c) The style of cause is amended to substitute the initials “A.T.” for the name of the applicant.

Thursday, February 02, 2017

My testimony on the Security of Canada Information Sharing Act

Earlier this week, I was invited to testify before the House of Commons Standing Committee on Access to Information, Privacy and Ethics as part of their study of the Security of Canada Information Sharing Act (here's the notice of meeting: House of Commons Committees - ETHI (42-1) - Notice of Meeting - Number 042 (Official Version)).

The Act is one of the more problematic portions of the Anti-terrorism Act of 2015, which was passed by the previous government. The new government has said they'd fix it, but it it unclear what they would fix.

I was pleased to testify alongside Laura Tribe of OpenMedia and David Elder, who spoke on behalf of the Canadian Bar Association Privacy and Access Law Section.

The audio of the full session is here, and below is my opening statement:

Thank you to the committee and to the chair for the opportunity to speak with you today about this very important subject.

If I may introduce myself: I am a privacy lawyer practicing with McInnes Cooper in Halifax. I’ve been practicing law in this area for more than fifteen years and I have had the benefit of advising clients on a full range of privacy, access to information and technology issues for that time. I work with clients who regularly have contact with the police and with national security authorities looking for information, both through regular lawful channels and -- shall we say -- informal channels.

I am here in my personal capacity, so I am not speaking for any of my clients, any associations that I am a member of nor on behalf of my firm.

This committee has a very important opportunity and I think we are at a turning point in global history. We have the chance, right now, to take a deep breath, take a step back and ask some very important questions. Who are we as Canadians and what do we want to be? What kind of country do we want to live in and are we taking positive steps to make it happen?

Looking south of the border, I am very mindful of a phrase I first heard said by William Binnie after he left the National Security Agency. He was afraid that what he was being asked to create within that organization was “turnkey totalitarianism”. If you build an intrusive tool for the most benevolent institution, you can have faith in the people you build it for but you can’t be sure that it will not fall into the wrong hands. Setting aside the cynicism I have developed over the last dozen years, even if you absolutely believe what the leaders of our national security and policing agencies say to you, you can’t be sure that their replacements will have the same good faith and concern about the rights of citizens. You can’t be sure about the good faith and commitment to Canadian values of the next prime minister. The new US administration has at its disposal the most significant surveillance apparatus ever assembled, and it’s being built with Canadian collaboration. This committee needs to look at the “here and now”, but also has to be looking over the horizon for what may come next. The Anti-Terrorism Act of 2001 and the Anti-Terrorism Act of 2015 are the foundation that massive abuse of Canadians’ rights may be built on.

We also need to look at whether any of this is really necessary or proportional. Look at what we have here and what is going on. On one hand, we’ve seen that CSIS, with the assistance of the Department of Justice lawyers, has lied to courts in order to feed CSIS’ databases.

And we’ve also seen that CSIS has refused to delete the information they unlawfully retain.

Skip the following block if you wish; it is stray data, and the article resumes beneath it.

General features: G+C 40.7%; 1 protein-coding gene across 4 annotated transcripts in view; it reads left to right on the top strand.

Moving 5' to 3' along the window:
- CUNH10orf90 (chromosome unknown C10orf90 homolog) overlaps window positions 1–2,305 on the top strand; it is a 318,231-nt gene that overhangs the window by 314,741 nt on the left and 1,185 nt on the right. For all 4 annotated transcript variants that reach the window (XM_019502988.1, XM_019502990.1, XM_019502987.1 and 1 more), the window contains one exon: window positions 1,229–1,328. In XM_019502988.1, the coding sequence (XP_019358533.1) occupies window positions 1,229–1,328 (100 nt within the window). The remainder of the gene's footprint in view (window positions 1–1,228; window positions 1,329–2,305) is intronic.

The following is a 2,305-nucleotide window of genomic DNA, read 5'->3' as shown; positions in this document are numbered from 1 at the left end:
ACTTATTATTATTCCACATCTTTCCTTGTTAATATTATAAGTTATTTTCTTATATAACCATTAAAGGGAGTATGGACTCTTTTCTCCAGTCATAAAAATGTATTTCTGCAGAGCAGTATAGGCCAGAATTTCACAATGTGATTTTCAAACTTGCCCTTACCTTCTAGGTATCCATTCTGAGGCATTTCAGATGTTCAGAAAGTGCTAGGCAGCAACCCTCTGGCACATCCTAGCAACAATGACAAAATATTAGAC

And we’ve most recently seen that CSIS has been working to try to justify their data mining practices and has been looking for more data to put into that data base.

And, on the other hand, we have the Security of Canada Information Sharing Act, which is a privacy disaster. The privacy of Canadians was previously protected by information silos. You knew that information about your Canada Pension Plan or EI claims would not be used for another purpose unless the (relatively weak) hurdles built into the Privacy Act were complied with or unless a judge determined it was appropriate in those circumstances. Now we have a system where CSIS can ask any government department for virtually any data (as long as they think it is relevant), can get it and it’s no longer covered by the same protection of the originating institution.

They may think “people who visit bad guys are probably bad guys, so let’s get all the visitor logs from Corrections Canada”. Then “let’s match that up against Canada Border Services records of people leaving and returning to Canada.” And why not “all the records of people receiving EI?” And then everyone’s tax returns to see who has donated to muslim charities? This law would allow CSIS or the RCMP to collect, in one massive database, all the information that every other government department has about you.

SCISA does not contain any limit on what organizations like CSIS or the RCMP can do once they build these databases.

There is NO limit on how much information can be transferred between any government department and any of those institutions listed in the schedule to the Act. And all of this happens in the shadows. As parliamentarians, all you get to know are the evasive non-answers given to you. There is no oversight and no accountability. This is essentially a blank cheque giving national security agencies access some of the most sensitive information about Canadians. This is a real problem and the Act should be repealed.

I would also highlight that the presence of s. 9 should raise a red flag: “9 No civil proceedings lie against any person for their disclosure in good faith of information under this Act.” If a statute has to provide immunity for otherwise unlawful conduct, we should be very careful about authorizing that conduct and should be very careful about granting that immunity.

I look forward to your questions.